It was not exactly a man-bites-dog moment.
“SPOTTED: CNBC’s John Harwood lunching with John Podesta Thursday at Art and Soul,” Politico reported Friday morning in its Politico Playbook.
If we learned nothing else from the 2016 election, we know Harwood spent the cycle cultivating Podesta and doing whatever he could to ingratiate himself to the Clinton campaign.
From the earliest Republican debates, Harwood dutifully sniped at Hillary Clinton’s potential opponents — such as Sen. Marco Rubio (R-FL), who was viewed by the Clinton campaign as perhaps the biggest threat in October 2015.
That night, Harwood, who also contributes to The New York Times, asked Rubio about his tax plan. Why, Harwood asked, if Rubio was a champion of the middle class, would he endorse a plan that favored the rich and hurt the poor.
Only the analysis he cited from the Tax Foundation said nothing of the sort. Harwood hectored Rubio on the stage, then later on Twitter. He backed down only after Scott Hodge, president of the Tax Foundation, tweeted that Harwood was wrong and Rubio was right.
“CNBC Republican debate moderator John Harwood has entered the Dan Rather-phase of denial,” wrote Breitbart at the time.
Harwood was all in for Clinton, even if it meant criticizing one of his employers. “I must say, though I don’t know the terms. I find it weird that NYT made some sort of deal with the guy writing that book,” Harwood wrote to Podesta.
This was a reference to The Times’ decision to collaborate with Peter Schweizer — Breitbart News Senior Editor-at-Large, President of the Government Accountability Institute, and the author of Clinton Cash, a book that raised questions about the Clinton Foundation.
Another time, Harwood criticized theThe Times for reporting that Joe Biden was considering entering the race for president.
“Cannot believe Biden story is leading the paper,” he wrote to Podesta. “Correct me if I am wrong, since you would know better, but it strikes me that ‘Biden is actively exploring’ is the new ‘criminal referral of Hillary Clinton,’ if you know what I mean.” This, the Daily Caller reported, was a “disparaging reference to The Times’ reporting on Clinton’s emails.”
The Wikileaks hacks of Podesta’s emails revealed Harwood as, in the words of Betsy Rothstein of the Daily Caller, as a “giant kiss ass to the Clinton campaign.”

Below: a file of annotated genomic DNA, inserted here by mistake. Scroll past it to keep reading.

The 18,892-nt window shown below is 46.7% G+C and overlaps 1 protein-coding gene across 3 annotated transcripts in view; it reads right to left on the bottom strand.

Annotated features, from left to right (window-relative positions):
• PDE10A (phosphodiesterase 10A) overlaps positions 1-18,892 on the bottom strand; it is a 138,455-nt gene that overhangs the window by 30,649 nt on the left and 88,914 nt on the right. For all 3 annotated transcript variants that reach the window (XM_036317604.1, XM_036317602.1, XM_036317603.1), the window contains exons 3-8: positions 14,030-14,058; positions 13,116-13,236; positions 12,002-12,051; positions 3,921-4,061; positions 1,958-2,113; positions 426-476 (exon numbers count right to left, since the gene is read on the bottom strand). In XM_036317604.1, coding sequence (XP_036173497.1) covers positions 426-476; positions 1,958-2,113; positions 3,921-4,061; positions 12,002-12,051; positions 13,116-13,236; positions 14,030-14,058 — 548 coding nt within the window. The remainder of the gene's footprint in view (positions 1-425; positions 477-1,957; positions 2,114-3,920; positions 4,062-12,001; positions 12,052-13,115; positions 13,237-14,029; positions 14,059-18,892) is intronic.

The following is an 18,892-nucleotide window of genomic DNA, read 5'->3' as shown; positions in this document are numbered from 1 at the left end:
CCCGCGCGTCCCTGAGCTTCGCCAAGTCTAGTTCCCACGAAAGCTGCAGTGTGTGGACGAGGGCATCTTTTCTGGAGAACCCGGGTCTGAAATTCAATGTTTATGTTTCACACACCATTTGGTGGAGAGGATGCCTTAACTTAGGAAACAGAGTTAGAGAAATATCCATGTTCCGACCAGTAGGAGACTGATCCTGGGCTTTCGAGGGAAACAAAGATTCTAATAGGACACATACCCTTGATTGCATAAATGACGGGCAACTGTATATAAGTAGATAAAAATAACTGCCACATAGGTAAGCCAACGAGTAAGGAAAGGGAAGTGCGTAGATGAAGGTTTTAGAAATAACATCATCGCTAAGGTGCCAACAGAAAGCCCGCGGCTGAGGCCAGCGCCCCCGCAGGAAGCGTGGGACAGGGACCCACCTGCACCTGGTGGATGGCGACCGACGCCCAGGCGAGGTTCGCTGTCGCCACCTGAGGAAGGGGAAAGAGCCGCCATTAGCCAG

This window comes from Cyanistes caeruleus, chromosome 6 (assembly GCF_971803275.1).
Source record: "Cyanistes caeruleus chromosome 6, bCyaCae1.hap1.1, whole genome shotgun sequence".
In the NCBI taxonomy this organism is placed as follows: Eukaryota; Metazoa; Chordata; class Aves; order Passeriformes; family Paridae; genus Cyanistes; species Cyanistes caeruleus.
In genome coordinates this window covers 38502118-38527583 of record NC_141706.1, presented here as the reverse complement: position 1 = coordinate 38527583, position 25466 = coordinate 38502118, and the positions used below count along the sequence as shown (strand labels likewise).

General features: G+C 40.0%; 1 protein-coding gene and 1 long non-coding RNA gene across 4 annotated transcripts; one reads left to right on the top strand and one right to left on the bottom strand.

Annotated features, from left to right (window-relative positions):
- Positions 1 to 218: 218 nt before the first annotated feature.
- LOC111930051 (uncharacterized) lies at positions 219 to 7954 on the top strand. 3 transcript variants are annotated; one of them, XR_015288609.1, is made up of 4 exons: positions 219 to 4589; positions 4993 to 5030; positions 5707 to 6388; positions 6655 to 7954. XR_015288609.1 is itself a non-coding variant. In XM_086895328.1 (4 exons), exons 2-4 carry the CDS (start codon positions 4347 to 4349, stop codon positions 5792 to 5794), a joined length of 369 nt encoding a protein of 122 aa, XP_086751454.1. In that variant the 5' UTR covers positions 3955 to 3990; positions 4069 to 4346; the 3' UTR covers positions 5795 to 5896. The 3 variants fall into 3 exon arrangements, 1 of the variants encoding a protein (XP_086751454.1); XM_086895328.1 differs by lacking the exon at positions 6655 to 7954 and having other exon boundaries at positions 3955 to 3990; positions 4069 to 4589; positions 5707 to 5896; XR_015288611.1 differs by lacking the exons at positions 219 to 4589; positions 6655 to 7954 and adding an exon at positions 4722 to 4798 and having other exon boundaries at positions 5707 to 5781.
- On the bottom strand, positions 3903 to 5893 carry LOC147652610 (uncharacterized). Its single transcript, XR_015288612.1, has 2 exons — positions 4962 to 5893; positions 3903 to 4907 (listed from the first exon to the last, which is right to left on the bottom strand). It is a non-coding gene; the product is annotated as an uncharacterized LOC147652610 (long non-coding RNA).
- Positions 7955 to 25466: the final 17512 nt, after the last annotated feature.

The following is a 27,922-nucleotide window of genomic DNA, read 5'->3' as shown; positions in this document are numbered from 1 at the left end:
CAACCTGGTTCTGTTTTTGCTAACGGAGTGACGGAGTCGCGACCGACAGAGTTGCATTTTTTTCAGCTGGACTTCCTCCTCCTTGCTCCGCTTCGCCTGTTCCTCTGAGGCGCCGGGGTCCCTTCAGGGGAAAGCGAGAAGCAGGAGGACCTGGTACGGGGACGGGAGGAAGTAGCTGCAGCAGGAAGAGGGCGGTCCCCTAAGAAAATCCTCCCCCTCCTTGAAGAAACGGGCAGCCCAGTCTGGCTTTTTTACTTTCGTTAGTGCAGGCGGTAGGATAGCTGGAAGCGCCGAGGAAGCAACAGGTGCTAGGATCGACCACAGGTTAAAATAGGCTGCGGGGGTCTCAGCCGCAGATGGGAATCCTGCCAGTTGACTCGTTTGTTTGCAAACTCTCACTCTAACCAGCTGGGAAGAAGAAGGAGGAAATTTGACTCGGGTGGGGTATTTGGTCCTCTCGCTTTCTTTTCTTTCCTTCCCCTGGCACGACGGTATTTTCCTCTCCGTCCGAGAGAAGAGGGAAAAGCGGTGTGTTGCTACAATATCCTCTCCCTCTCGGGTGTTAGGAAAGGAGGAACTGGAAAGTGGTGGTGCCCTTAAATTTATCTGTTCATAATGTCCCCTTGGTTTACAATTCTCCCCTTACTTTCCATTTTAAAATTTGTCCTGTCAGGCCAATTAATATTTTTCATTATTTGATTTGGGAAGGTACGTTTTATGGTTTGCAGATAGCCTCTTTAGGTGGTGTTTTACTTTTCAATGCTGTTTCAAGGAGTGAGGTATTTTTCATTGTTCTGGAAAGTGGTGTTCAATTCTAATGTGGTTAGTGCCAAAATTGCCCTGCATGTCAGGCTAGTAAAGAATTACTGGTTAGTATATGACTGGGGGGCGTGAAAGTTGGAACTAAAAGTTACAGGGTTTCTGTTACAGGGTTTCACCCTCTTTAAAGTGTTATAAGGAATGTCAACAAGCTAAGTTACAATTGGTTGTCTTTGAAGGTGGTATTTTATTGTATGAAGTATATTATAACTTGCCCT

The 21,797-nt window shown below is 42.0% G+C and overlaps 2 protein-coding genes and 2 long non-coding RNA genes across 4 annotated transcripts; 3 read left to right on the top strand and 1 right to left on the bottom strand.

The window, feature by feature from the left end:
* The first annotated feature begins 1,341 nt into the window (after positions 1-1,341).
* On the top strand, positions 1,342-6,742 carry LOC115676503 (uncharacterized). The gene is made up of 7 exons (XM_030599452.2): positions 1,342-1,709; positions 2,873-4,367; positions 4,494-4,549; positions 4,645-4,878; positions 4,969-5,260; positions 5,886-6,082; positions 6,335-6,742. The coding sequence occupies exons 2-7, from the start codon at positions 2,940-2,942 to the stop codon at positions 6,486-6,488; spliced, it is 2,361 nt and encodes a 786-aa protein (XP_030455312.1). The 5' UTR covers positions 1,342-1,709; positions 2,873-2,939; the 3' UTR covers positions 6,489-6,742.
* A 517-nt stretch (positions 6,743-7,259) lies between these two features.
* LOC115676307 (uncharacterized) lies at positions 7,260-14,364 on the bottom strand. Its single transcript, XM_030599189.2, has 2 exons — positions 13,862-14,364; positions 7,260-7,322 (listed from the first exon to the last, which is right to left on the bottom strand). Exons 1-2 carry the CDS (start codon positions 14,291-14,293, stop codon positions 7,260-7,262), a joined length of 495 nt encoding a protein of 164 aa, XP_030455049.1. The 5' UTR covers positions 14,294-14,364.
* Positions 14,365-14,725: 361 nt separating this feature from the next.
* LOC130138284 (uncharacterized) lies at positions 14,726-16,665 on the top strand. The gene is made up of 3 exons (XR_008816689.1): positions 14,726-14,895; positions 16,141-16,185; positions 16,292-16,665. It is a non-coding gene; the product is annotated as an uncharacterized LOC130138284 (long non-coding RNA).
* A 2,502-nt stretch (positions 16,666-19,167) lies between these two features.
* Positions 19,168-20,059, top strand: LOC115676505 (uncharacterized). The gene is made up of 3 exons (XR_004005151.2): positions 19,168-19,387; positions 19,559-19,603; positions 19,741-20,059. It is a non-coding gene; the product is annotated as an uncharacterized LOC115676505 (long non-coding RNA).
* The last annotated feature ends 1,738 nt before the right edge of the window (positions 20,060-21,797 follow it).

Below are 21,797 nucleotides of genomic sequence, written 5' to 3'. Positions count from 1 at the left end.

In many cases, the emails consisted solely of a subject line. “She was good here in Newton,” read one after a Clinton campaign event in Massachusetts. She is “pretty strong,” he advised in another email to Podesta. “Yup. Feeling good,” Podesta replied.
“She looked so much more comfortable today talking to Andrea [Mitchell, of MSNBC] today than to Brianna [Keilar, of CNN] a few weeks ago,” Harwood offered in a shot at media consulting. “I think she’s over the hump,” Podesta responded.
He offered helpful tweets at times. “Set aside process — if there’s any specific/plausible suggestion of nefarious email @HillaryClinton was trying to hide, I haven’t heard it,” he wrote after a day Clinton’s emails had been in the news.
He even offered some opposition research at one point. He emailed Jennifer Palmieri, director of communications for the Clinton campaign, to inform her that he was going to debate Pat Buchanan on a program. His father, who was an editor at The Washington Post, had debated Buchanan years earlier on press bias. “Just discovered that NPR broadcast it live,” he wrote. “I’m trying to get the tape.”
Harwood would hardly be the first reporter to ingratiate himself to campaign officials to obtain scoops, but it’s not even clear he was effective at that.
“Re: don’t you think it’s time …” he wrote in a subject line. “for HRC to talk economy with me?” he wrote in the email.
“Time to start talking about the economy with somebody. Probably after Thanksgiving.”
“With me,” Harwood responded, “it will be the kind of substantive, deep, textured conversation about the economy she wants.”
This was close to the time of the email on Oct. 4, 2015, that read: “Lunch in NYC tomorrow?”